The Cleveland Browns turned some heads during the NFL draft, especially in the first round. Some of their critics think they’ve taken a big step in the right direction while others think they buried themselves for years to come with another poor draft.
The Browns’ draft class is centered around their first round selections of Trent Richardson at 3rd overall and Brandon Weeden at 22nd overall. Those are the players that will define whether this draft was a springboard to greater things or just another sinkhole in the endless line of personnel failures that have defined the Browns for years.
I’ve been vocal with my thoughts about Trent Richardson. He’s tough to tackle, quick for his size, and he can break a big play at almost any time, but he wasn’t the guy the Browns should have been targeting. Cleveland should have been focusing on adding weapons for Colt McCoy. They were in great position to draft Justin Blackmon, which would have added a very athletic and physical target to their offense, but they went with a running back.
My problem with the pick of Richardson is not that he’s a bad player. Actually he’s a dominant runner, something that’s seldom seen in today’s NFL, but I also believe that a team can survive, even thrive, with average runners. In other words, the running back position is not a premium position, and it hasn’t been for some time. Running backs are a dime a dozen, and the Browns could have found a solid runner for a fraction of the opportunity cost.
The Browns’ other selection, Brandon Weeden, may be one of the most intriguing picks of the draft. Weeden will be competing with Colt McCoy for the starting position in Cleveland at a time where most people thought McCoy just needed more time and weapons to thrive as a starting quarterback in the NFL. The only thing the pick does is add an unnecessary quarterback controversy to an already weak offensive unit. Weeden will likely be very green entering the league, and McCoy may crumble under the pressure that is applied by Weeden. If that happens, suddenly the Browns have no quarterback, and if you don’t have a quarterback in the NFL, you have no offense.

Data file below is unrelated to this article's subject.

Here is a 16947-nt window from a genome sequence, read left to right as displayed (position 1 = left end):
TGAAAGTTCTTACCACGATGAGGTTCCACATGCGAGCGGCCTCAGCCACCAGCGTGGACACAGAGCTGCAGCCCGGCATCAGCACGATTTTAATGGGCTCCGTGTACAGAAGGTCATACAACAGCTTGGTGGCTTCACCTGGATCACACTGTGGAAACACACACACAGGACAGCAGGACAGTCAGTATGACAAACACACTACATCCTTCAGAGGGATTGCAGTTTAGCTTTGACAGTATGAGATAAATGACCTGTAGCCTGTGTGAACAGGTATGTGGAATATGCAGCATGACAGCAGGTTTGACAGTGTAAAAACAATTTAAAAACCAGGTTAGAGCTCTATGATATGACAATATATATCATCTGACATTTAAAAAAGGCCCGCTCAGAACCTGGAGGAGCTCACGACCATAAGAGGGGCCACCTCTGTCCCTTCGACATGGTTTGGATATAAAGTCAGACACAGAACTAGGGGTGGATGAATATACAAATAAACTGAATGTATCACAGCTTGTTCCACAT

The Browns made intriguing picks in the first round of the 2012 NFL draft. The only way to know whether those picks will pay off or backfire is to sit back, wait, and see. I’m not sure what exactly they were thinking when they made their picks, especially selecting Weeden in the first round, but they know more about those guys than I will likely ever know. Maybe they know something that I’m missing, but I’m just not seeing it, and I don’t know how or even if it’ll pan out in Cleveland moving forward.